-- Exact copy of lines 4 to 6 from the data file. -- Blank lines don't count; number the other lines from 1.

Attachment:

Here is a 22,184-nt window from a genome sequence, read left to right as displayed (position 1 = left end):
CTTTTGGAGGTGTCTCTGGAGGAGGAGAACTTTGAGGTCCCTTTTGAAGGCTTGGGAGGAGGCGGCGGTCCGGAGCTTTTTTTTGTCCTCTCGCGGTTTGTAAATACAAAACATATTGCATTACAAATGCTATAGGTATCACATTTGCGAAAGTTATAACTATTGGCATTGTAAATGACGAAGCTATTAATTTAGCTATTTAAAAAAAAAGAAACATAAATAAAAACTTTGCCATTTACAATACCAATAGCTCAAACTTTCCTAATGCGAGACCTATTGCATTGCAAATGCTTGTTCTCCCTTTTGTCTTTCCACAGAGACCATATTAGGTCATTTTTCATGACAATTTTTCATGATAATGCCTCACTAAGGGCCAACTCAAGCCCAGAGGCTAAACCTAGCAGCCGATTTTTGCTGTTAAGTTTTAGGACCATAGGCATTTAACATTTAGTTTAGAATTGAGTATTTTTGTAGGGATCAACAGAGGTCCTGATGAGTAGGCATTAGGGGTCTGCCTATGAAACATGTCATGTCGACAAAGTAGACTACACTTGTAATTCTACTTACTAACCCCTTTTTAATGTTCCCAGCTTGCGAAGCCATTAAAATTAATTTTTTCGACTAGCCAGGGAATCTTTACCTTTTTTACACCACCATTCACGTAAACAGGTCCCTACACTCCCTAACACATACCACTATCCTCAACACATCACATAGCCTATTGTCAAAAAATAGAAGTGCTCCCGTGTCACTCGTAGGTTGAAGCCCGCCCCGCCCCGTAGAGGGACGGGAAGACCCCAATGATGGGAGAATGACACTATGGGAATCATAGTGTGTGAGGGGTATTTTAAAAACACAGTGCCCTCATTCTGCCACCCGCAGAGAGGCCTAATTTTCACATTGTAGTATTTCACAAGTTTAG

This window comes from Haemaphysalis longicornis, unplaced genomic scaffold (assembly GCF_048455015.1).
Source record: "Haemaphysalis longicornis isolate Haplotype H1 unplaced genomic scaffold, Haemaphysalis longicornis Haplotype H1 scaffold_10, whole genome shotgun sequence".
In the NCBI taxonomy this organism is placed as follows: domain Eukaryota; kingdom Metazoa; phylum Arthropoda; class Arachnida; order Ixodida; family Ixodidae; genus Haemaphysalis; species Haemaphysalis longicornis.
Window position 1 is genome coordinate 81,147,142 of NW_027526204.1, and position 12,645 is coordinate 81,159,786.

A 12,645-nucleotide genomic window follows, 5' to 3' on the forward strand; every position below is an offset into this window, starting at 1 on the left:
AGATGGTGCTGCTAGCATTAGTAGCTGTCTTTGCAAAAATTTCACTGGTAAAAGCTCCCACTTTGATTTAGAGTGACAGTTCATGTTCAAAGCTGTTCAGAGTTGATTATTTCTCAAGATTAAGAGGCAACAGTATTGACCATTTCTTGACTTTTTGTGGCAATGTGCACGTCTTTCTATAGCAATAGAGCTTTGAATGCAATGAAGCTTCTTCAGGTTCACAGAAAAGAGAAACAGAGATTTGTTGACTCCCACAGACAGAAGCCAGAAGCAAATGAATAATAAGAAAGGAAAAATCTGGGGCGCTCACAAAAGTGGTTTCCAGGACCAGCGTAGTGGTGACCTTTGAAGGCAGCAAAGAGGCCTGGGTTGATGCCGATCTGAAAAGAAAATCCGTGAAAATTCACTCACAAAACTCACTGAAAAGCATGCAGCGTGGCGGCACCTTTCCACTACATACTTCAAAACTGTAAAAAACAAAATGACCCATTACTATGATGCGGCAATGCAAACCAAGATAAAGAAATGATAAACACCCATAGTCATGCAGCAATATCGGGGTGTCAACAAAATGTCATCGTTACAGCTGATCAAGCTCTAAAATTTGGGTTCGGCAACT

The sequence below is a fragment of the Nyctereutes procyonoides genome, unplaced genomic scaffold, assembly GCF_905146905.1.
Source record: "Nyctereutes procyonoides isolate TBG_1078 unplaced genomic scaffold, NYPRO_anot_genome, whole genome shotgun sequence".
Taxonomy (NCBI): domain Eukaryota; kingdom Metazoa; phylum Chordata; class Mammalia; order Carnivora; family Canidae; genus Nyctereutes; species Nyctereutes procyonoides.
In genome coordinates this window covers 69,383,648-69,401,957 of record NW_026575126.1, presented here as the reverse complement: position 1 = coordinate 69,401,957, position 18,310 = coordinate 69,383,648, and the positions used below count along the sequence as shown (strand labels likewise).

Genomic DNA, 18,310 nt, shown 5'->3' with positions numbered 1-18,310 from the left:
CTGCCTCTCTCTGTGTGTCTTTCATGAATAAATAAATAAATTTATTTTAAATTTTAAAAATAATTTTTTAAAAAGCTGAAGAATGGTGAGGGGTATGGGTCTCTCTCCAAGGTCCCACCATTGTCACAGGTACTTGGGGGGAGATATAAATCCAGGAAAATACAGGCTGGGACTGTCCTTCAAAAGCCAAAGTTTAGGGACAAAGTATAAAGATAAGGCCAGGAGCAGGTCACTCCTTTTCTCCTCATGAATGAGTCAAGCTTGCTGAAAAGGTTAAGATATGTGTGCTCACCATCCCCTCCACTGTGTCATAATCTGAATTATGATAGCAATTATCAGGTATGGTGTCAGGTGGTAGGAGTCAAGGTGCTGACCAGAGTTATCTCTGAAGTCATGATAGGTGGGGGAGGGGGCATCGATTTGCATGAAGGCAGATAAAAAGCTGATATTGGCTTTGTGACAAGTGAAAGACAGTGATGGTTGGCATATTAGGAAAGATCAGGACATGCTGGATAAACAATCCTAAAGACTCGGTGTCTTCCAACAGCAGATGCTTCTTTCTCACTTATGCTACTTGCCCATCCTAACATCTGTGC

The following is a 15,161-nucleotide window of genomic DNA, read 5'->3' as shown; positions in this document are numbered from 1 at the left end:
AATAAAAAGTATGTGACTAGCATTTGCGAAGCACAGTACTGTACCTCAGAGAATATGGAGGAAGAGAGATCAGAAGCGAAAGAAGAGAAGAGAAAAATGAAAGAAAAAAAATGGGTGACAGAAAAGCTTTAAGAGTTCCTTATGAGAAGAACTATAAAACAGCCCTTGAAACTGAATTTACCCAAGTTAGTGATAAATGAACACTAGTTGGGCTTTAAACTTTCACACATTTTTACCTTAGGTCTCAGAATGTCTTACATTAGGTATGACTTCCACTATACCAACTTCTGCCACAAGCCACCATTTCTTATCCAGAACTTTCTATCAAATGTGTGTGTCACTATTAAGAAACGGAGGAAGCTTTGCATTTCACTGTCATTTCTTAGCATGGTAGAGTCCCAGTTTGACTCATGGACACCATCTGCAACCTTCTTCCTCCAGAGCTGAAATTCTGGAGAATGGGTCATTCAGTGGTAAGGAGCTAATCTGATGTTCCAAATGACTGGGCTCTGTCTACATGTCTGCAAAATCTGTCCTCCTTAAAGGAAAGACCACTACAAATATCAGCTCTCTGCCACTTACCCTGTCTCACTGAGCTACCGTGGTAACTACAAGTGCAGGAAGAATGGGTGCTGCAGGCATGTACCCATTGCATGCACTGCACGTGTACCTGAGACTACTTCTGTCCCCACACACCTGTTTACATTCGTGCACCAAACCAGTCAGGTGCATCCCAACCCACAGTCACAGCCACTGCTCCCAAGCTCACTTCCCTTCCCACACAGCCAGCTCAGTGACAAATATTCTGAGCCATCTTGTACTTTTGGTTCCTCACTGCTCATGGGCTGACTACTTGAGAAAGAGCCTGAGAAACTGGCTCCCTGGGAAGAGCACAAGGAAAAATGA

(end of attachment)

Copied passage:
Source record: "Haemaphysalis longicornis isolate Haplotype H1 unplaced genomic scaffold, Haemaphysalis longicornis Haplotype H1 scaffold_10, whole genome shotgun sequence".
In the NCBI taxonomy this organism is placed as follows: domain Eukaryota; kingdom Metazoa; phylum Arthropoda; class Arachnida; order Ixodida; family Ixodidae; genus Haemaphysalis; species Haemaphysalis longicornis.
Window position 1 is genome coordinate 81,147,142 of NW_027526204.1, and position 12,645 is coordinate 81,159,786.